Top of page

“The King of Siam Speaks:” Rehabilitating a King’s Image

Share this post:

(The following is a post by Tien Doan, Special Assistant to the Chief, Asian Division.)

Illustrated cover of the manuscript “The King of Siam Speaks,” [Bangkok, 1948] Southeast Asia Collection, Asian Division, Library of Congress.
Lying inside the Asian Division rare book vault is a bound manuscript titled “The King of Siam Speaks,” written by two brothers, Seni and Kukrit Pramoj. The king in the title refers to King Mongkut (1804-1868), the 4th monarch of Siam under the House of Chakri, Siam being the official name of Thailand prior to 1939. Seni Pramoj (1905-1997) was the Free Thai Ambassador to the United States and Thailand’s first postwar prime minister. In 1948, at the time the manuscript was written, Kukrit Pramoj (1911-1995) was a journalist in Bangkok. Kukrit subsequently became a well-known novelist in Thailand and served as prime minister from 1975 to 1976.

“The King of Siam Speaks” intends to rehabilitate King Mongkut’s image in light of Margaret Landon’s 1944 novel “Anna and the King of Siam,” which was followed by John Cromwell’s 1946 film of the same name. Margaret Landon’s interest in Anna Leonowens (1831-1915), the novel’s title character, was initially piqued by two books she received in Siam with her husband, Dr. Kenneth Landon, who was a missionary. The two books, “The English Governess at the Siamese Court,”  and “Romance of the Harem (1873),” were written by Leonowens in 1870 and 1872, respectively. Leonowens had served as a private tutor for the household of King Mongkut between 1862 and 1868, and she used her experiences there as the basis for these two works, which she presented as memoirs. In a 1982 interview, Dr. Kenneth Landon stated that his wife, who was fluent in Thai, supplemented the content of these memoirs with source materials supplied by Leonowens’ granddaughter, Avis Fyshek, and with materials in English and Thai held in the Library of Congress, including King Mongkut’s correspondences.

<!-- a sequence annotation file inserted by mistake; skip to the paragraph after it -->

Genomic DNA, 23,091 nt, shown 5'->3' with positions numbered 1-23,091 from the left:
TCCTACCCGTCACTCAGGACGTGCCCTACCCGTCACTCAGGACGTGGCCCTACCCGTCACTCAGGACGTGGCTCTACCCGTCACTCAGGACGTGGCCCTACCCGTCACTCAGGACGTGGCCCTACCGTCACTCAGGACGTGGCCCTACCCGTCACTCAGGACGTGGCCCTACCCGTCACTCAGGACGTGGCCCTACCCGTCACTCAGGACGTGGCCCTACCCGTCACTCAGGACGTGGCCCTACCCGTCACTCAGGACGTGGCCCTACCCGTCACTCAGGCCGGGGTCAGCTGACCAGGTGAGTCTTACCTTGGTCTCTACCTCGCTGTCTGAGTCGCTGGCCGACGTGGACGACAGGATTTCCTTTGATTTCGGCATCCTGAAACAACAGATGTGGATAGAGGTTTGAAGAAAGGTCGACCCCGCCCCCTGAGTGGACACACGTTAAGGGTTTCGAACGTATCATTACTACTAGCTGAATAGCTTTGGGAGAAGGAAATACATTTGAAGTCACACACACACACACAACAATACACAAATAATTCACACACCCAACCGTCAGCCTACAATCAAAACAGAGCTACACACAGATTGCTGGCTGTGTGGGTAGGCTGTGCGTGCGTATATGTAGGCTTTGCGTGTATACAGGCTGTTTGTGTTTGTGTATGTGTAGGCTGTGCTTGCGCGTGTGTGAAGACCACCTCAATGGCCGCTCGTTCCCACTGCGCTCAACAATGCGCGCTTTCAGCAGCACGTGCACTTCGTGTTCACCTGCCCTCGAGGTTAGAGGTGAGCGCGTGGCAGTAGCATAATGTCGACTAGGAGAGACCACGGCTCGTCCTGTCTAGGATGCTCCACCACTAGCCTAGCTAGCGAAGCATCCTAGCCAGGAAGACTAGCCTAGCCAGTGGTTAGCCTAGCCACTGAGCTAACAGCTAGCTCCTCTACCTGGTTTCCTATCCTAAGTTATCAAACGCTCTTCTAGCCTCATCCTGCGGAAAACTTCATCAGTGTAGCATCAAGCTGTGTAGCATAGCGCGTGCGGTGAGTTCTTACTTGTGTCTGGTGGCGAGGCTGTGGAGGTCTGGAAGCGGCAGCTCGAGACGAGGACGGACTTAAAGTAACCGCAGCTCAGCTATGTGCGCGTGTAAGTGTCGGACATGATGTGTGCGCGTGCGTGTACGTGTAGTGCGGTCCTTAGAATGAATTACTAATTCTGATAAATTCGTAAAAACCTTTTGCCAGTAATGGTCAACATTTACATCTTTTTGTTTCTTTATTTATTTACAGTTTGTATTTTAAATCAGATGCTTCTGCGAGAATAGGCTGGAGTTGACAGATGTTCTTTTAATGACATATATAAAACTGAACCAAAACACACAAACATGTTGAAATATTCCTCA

King Mongkut’s 1857 letter to Sir John Browning, Superintendent of British Trade in China and Governor of Hong Kong. King Mongkut often signed his letters with the signature “Mongkut, Rex Siamensium.” “Mongkut, King of Siam, papers, 1853-1868.” Manuscript Division, Library of Congress.

Landon’s novel was well-received in the United States, with reviewer Isabelle Mallet calling it “an inviting escape into an unfamiliar, exotic past” in the July 9, 1944 issue of the New York Times. The 1946 movie version of “Anna and the King” became the 24th top-grossing movie of the year. Subsequent adaptations of the book were even more successful, with the most famous being Rodgers and Hammerstein’s musical version, “The King and I.” Its theatrical production and the motion picture both won multiple awards and launched the career of its star, Yul Brynner.